Please use this identifier to cite or link to this item: https://ktisis.cut.ac.cy/handle/10488/6934
Title: Asthma and Atopy in Children Born by Caesarean Section: Effect Modification by Family History of Allergies - a Population Based Cross-sectional Study
Authors: Middleton, Nicos 
Kolokotroni, Ourania 
Lamnisos, Demetris 
Gavatha, Marina 
Priftis, Kostas N. 
Yiallouros, Panayiotis K. 
Major Field of Science: Medical and Health Sciences
Field Category: Clinical Medicine
Keywords: Asthma;Vaginal delivery;Caesarean section;Wheeze;Atopic sensitization;Child
Issue Date: 16-Nov-2012
Source: BMC Pediatrics, 2012, vo.12, no.179
Volume: 12
Issue: 179
Journal: BMC Pediatrics 
Abstract: Background: Studies on the association of birth by caesarean section (C/S) and allergies have produced conflicting findings. Furthermore, evidence on whether this association may differ in those at risk of atopy is limited. This study aims to investigate the association of mode of delivery with asthma and atopic sensitization and the extent to which any effect is modified by family history of allergies.Methods: Asthma outcomes were assessed cross-sectionally in 2216 children at age 8 on the basis of parents' responses to the ISAAC questionnaire whilst skin prick tests to eleven aeroallergens were also performed in a subgroup of 746 children. Adjusted odds ratios of asthma and atopy by mode of delivery were estimated in multivariable logistic models while evidence of effect modification was examined by introducing interaction terms in the models.Results: After adjusting for potential confounders, children born by C/S appeared significantly more likely than those born vaginally to report ever wheezing (OR 1.36, 95% CI 1.07-1.71), asthma diagnosis (OR 1.41, 95% CI 1.09-1.83) and be atopic (OR 1.67, 95% CI 1.08-2.60). There was modest evidence that family history of allergies may modify the effect of C/S delivery on atopy (p for effect modification=0.06) but this was not the case for the asthma outcomes. Specifically, while more than a two-fold increase in the odds of being a topic was observed in children with a family history of allergies if born by C/S (OR 2.62, 95% CI 1.38-5.00), no association was observed in children without a family history of allergies (OR 1.16, 95% CI 0.64-2.11).Conclusions: Birth by C/S is associated with asthma and atopic sensitization in childhood. The association of C/S and atopy appears more pronounced in children with family history of allergies.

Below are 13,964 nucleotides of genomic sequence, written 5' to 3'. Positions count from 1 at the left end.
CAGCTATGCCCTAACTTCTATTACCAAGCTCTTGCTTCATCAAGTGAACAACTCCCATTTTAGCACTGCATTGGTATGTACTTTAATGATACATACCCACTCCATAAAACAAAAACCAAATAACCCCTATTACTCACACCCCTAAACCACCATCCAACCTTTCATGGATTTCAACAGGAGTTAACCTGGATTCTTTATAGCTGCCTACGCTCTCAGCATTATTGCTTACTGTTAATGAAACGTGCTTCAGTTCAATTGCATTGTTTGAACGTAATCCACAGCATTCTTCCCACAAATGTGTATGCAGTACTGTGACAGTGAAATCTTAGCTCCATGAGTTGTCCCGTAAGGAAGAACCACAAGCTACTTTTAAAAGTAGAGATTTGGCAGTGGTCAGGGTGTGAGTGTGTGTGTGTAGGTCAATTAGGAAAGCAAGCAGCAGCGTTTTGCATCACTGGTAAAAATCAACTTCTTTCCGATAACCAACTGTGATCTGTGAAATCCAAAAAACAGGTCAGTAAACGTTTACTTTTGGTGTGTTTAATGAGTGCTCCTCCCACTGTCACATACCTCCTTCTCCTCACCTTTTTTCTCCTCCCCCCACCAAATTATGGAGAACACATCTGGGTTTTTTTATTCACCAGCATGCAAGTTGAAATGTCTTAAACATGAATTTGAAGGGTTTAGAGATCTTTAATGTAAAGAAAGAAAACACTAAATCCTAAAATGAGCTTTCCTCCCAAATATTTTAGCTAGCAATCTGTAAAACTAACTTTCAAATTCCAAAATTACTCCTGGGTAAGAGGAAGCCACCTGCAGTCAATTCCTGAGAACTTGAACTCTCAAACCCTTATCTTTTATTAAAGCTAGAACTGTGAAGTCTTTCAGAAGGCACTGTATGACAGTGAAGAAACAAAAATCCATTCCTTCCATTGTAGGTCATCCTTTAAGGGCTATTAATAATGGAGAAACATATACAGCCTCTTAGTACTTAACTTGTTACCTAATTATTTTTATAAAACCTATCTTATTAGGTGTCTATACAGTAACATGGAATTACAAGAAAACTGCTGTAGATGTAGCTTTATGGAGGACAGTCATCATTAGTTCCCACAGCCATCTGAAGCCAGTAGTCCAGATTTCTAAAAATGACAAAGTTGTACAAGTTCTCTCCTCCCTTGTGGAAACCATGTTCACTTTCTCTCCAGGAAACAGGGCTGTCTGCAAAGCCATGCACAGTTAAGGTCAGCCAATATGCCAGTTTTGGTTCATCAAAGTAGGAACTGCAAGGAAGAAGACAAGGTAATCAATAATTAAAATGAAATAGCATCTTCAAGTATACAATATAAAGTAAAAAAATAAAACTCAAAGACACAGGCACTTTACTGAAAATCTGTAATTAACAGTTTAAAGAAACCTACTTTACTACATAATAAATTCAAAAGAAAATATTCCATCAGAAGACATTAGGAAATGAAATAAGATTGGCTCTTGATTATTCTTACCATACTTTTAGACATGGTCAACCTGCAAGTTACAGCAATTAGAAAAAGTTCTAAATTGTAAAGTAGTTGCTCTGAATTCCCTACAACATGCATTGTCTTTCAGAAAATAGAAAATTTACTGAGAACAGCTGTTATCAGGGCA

ISSN: 1471-2431
DOI: 10.1186/1471-2431-12-179
Rights: © 2012 Kolokotroni et al.; licensee BioMed Central Ltd.
Attribution-NonCommercial-NoDerivs 3.0 United States
Type: Article
Affiliation : Cyprus University of Technology 
University of Nicosia 
Archbishop Makarios III Hospital 
Attikon University Hospital 
Appears in Collections:Άρθρα/Articles

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